“The general feeling was that Toronto is a real good marketplace,” said Zaib Shaikh, the city’s film commissioner and director of entertainment industries. “It’s such a great time in the industry.”

The impact has spread to other industries, as well.

Ash Farrelly, who owns the George Street Diner downtown, said her kitschy setting has not only served as a backdrop for The F Word and Suits, but it has also helped propel her business as well.

Though she didn’t disclose how much she’s brought in as a result of film productions, she said the income paid for her air conditioning system.

“Without the film business in Toronto, I would not exist here as a restaurant,” she said.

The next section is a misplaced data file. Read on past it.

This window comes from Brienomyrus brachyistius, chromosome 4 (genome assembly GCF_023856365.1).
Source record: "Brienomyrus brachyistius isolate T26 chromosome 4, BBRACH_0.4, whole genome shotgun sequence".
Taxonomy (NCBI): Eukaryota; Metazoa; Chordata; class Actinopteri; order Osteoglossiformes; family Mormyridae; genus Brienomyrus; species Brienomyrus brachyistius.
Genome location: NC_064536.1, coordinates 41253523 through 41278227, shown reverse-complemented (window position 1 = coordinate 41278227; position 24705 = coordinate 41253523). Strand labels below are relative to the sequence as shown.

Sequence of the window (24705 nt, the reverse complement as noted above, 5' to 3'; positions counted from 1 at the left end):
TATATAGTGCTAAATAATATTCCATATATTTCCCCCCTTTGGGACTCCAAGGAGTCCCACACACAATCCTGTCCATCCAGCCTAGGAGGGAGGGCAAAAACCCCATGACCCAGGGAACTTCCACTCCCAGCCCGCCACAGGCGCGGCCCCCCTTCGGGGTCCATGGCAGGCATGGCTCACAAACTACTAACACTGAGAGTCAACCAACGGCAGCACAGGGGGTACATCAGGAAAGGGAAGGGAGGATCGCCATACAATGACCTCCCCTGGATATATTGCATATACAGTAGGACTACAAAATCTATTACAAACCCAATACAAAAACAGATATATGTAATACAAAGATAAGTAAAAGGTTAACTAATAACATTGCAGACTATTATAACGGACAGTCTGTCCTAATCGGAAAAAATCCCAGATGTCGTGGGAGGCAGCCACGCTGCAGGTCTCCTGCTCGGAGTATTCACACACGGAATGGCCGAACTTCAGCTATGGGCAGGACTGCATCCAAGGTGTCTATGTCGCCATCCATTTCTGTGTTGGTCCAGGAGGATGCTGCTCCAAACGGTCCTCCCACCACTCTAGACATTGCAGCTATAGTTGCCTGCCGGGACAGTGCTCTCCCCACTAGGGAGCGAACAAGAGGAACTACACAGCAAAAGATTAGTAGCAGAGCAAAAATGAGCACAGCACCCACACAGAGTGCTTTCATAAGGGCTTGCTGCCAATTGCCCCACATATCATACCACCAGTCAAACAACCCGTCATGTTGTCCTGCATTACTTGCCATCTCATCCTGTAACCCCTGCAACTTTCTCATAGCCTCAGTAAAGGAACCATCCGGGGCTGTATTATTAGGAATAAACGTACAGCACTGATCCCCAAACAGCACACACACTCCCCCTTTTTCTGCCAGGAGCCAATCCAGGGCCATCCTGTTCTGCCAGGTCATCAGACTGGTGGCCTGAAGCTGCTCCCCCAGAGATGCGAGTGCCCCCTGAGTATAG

“There’s only a certain amount of money you can charge for breakfast.”

Source: City News

Leave a Reply

Your email address will not be published. Required fields are marked *

You may use these HTML tags and attributes: <a href="" title=""> <abbr title=""> <acronym title=""> <b> <blockquote cite=""> <cite> <code> <del datetime=""> <em> <i> <q cite=""> <strike> <strong>

Front Page, Headline, Industry News

Toronto gears up for busy film production season

Beam me up, Toronto.

You could say Hollywood North is going where no man has gone before, or at least where no Star Trek set has. The new CBS series Star Trek: Discovery is being filmed in Toronto and is just one of many shoots in what’s set to be a very busy summer filming season.

The City of Toronto is currently processing permits for six feature films, 24 television shows and 14 commercials — and with good reason, according to Frank Siracusa, co-executive producer of the new Star Trek series.